All the endings of ‘1408’ address grief

John Cusack as Mike looking at his daughter, 1408
Image via Paramount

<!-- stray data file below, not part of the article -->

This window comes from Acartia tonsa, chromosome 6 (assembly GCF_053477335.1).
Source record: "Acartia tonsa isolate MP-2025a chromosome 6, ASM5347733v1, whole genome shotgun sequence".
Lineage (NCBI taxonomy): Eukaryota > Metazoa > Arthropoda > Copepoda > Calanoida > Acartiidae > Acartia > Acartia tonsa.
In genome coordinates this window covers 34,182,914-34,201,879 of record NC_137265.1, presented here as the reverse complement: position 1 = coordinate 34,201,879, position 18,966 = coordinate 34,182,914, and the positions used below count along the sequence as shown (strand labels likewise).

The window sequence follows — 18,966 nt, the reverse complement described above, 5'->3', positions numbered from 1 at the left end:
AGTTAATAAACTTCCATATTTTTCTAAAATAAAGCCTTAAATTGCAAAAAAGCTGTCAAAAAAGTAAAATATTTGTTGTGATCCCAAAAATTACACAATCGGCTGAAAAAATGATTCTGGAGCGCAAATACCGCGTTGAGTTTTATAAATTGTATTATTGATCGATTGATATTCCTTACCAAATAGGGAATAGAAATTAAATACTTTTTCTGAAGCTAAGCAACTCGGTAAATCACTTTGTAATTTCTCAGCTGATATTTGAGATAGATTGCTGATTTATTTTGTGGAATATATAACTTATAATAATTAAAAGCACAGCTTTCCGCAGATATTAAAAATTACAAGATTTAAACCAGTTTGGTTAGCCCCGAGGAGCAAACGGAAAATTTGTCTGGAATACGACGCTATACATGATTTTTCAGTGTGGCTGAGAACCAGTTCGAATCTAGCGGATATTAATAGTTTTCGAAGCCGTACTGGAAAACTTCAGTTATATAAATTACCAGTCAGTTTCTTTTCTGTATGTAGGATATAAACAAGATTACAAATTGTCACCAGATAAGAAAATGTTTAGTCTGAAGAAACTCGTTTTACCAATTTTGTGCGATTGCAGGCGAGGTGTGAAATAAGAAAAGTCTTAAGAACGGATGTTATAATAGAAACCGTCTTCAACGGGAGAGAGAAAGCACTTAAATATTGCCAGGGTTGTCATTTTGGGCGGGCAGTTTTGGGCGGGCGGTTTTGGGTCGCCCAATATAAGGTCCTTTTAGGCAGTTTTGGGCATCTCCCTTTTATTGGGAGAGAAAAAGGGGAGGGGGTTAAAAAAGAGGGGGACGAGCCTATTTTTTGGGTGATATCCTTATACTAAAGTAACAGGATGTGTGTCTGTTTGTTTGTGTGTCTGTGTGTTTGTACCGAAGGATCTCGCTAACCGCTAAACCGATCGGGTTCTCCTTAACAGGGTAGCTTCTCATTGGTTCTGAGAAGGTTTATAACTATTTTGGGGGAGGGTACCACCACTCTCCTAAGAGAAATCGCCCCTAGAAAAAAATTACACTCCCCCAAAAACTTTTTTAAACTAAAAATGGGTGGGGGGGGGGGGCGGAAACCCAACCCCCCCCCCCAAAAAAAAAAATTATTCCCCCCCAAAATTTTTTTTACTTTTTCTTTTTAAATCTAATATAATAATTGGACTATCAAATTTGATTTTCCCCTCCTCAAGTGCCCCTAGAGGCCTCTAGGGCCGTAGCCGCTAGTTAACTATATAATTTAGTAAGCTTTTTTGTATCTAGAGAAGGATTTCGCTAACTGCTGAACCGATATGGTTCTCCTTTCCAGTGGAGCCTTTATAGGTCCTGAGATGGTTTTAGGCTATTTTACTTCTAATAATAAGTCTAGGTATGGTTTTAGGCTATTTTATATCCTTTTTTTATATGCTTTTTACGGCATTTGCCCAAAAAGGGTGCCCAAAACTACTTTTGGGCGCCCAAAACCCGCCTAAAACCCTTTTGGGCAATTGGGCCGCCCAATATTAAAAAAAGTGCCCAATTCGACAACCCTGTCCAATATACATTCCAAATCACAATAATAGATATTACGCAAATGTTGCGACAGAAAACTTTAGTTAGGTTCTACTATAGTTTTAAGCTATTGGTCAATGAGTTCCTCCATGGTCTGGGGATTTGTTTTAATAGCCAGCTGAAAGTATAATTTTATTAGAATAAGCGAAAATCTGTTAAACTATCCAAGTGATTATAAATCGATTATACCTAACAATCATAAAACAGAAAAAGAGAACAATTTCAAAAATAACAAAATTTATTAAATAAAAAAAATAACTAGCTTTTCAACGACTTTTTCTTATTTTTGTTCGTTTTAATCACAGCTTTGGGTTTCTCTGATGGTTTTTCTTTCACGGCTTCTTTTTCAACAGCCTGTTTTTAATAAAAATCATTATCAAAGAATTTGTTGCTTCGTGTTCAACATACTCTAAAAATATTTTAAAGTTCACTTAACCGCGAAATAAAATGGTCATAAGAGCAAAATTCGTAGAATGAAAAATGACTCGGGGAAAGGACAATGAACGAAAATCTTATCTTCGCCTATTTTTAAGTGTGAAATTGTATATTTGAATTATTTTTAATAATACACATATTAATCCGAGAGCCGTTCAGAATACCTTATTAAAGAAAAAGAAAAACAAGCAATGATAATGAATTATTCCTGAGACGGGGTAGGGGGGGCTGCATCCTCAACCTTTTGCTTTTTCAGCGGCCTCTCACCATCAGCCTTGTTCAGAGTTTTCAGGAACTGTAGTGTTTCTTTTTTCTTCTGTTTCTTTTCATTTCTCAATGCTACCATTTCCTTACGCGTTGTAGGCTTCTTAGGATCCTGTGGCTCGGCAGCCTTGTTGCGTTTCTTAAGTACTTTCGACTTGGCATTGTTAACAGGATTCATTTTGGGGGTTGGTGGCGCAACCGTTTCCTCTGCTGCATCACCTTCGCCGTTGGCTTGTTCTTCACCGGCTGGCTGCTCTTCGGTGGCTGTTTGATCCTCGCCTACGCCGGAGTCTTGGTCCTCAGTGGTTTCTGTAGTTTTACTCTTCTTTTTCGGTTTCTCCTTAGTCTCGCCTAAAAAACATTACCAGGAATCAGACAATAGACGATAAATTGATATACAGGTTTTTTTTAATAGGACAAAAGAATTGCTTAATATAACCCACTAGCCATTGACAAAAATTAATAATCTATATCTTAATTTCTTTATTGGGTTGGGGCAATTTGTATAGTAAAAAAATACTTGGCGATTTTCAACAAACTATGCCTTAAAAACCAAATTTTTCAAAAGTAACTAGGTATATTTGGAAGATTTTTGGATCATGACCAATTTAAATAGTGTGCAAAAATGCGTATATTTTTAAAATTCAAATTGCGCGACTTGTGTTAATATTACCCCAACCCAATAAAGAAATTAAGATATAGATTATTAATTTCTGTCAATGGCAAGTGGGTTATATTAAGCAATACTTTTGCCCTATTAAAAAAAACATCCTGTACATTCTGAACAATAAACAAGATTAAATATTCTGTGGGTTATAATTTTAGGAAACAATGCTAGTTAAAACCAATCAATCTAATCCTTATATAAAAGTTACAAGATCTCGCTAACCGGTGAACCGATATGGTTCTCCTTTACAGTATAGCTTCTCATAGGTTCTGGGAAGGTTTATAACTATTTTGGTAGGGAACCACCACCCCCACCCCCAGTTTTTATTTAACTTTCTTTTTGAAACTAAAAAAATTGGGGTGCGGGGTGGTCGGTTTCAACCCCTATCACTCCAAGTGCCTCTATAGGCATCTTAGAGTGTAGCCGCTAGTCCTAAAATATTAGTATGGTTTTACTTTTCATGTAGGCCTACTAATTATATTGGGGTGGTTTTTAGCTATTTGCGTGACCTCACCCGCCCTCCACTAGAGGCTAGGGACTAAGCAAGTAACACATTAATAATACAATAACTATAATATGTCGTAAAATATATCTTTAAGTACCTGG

all endings 1408 Just dissecting and processing grief differently. The ending we got in theaters left audiences feeling the tension and desperation of the entire film, but they also let go of their grip and were relieved that Enslin survived and was reunited with his wife. This ending shows in a more symbolic way how grief can feel all-encompassing, like the walls around you are collapsing. The Director’s Cut scares us a little more because the main character doesn’t survive, but it’s also a relief to know that Enslin misses his daughter terribly and is finally reunited with her. This ending looks at grief from the perspective that we can never really get rid of it — we just learn how to manage and deal with it, and sometimes it passes on to those closest to us. King’s ending paints a picture for viewers that grief is inevitable, and sometimes it can be life-changing. Enslin was so devastated by his daughter’s death that he looked for supernatural circumstances to fill the void. One of the situations, room 1408, made him find the sadness and fear overwhelming, so staying down his rabbit hole was the only way to make sure he didn’t have to deal with it.Either way, either alternate ending 1408 There would be a more impactful ending than the theatrical version, albeit without the possibility of happiness.